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XIX International AIDS Conference (AIDS 2012)

July 2012, Washington, DC

AIDS 2012: Triple Infection with HBV Promotes HCV Clearance in People with HIV

altCompetition between hepatitis B virus (HBV) and hepatitis C virus (HCV) in HIV positive people with triple infection appears to promote spontaneous HCV clearance, but lower CD4 T-cell counts and greater liver inflammation reduce the likelihood of clearance, Chinese researchers reported at the XIX International AIDS Conference (AIDS 2012) last month in Washington, DC.

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AIDS 2012: No Interactions Seen Between New TB Drug and Popular HIV Meds

The promising experimental tuberculosis (TB) drug delamanid does not interact with the widely used antiretrovirals tenofovir (Viread) and lopinavir/ritonavir (Kaletra) in ways likely to cause clinical problems, researchers reported at the XIX International AIDS Conference (AIDS 2012) last month in Washington, DC.

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AIDS 2012: Incomplete CD4 T-Cell Response to ART Raises Mortality Risk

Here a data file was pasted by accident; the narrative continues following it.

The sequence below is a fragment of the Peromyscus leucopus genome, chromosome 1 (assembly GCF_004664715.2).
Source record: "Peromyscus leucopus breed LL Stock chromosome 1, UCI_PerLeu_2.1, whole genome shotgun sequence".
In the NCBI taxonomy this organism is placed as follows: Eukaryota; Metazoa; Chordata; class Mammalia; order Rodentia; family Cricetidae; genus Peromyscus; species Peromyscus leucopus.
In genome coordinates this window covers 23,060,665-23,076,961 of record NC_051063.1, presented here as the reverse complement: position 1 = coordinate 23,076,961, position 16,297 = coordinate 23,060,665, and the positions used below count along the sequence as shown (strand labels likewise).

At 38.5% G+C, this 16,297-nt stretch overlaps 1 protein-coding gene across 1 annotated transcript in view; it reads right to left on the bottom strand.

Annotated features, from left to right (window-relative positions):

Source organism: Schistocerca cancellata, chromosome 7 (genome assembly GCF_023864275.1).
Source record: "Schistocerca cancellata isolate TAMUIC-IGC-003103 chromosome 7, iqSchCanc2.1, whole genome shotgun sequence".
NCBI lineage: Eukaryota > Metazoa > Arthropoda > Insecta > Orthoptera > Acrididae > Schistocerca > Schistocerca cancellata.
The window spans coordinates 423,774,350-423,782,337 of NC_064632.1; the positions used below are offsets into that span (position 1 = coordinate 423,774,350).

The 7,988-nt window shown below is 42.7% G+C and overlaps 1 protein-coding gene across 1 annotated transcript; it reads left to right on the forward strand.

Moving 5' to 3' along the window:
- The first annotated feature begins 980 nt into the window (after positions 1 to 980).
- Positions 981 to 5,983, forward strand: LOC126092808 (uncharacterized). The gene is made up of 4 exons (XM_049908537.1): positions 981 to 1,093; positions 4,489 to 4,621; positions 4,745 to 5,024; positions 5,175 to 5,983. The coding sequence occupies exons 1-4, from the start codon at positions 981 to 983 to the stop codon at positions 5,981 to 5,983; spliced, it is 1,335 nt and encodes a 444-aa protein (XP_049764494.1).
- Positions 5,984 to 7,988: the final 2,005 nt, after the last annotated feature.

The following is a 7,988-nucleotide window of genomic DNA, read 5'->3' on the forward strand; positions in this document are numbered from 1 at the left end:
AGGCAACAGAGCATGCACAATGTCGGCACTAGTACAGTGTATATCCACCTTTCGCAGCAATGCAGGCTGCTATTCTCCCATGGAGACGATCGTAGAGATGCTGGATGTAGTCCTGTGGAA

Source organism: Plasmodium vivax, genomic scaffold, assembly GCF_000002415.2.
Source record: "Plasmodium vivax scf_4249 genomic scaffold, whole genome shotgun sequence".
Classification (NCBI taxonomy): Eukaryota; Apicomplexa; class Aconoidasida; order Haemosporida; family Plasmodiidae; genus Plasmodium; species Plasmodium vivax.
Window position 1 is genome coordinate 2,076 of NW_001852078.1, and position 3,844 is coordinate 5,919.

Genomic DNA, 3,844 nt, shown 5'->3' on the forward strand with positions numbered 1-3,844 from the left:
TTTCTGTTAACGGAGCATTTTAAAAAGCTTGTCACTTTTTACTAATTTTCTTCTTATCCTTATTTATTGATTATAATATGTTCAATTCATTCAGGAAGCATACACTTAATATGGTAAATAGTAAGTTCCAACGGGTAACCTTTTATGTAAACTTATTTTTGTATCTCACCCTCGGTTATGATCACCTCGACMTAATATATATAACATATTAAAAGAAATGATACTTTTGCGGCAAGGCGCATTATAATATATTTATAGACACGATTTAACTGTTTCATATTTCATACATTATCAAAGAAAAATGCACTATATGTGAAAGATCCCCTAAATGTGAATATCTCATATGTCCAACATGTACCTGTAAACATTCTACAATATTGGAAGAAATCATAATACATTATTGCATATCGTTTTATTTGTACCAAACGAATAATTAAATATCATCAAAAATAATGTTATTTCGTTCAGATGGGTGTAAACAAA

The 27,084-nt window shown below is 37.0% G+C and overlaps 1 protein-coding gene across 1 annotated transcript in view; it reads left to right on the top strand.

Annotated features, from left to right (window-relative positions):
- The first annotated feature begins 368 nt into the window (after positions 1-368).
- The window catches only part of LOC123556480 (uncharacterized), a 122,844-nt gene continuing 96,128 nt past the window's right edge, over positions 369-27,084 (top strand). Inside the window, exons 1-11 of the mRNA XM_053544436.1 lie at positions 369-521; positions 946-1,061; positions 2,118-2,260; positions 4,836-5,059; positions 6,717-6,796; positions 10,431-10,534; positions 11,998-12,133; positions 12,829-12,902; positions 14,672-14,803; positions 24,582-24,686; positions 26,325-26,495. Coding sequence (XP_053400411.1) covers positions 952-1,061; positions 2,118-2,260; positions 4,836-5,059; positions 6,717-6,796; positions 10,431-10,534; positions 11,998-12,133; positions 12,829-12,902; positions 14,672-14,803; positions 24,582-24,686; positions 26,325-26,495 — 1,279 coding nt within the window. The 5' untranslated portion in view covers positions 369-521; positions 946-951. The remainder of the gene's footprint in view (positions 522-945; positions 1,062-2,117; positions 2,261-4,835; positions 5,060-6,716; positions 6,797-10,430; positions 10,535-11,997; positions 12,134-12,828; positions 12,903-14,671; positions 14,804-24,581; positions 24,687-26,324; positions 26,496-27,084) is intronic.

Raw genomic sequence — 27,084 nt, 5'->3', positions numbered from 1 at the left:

Having fewer than 700 CD4 cells/mm3 and hepatitis C coinfection were associated with greater risk of death in a study of U.S. veterans, researchers reported at the recent XIX International AIDS Conference (AIDS 2012) in Washington, DC, suggesting that it may be beneficial to start antiretroviral treatment before CD4 counts fall to this level. alt

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AIDS 2012: Adding Nitazoxanide Does Not Improve Interferon Cure Rate for HIV/HCV Coinfected Patients

Addition of the anti-protozoal drug Nitazoxanide (Alinia) to pegylated interferon plus ribavirin for treatment of chronic hepatitis C did not lead to higher likelihood of sustained virological response (SVR) in a study of people with HIV, but it may confer an advantage for people with unfavorable IL28B gene patterns, according to a study presented last month at the XIX International AIDS Conference (AIDS 2012) in Washington, DC.alt

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AIDS 2012: HIV/HBV Coinfection Linked to Higher Mortality, More ART Liver Toxicity

Approximately 6% of people with HIV receiving antiretroviral treatment in Tanzania were coinfected with hepatitis B virus (HBV), which was associated with an elevated risk of death, smaller CD4 T-cell gains, and greater likelihood of liver toxicity, researchers reported at the recent XIX International AIDS Conference (AIDS 2012) in Washington, DC.

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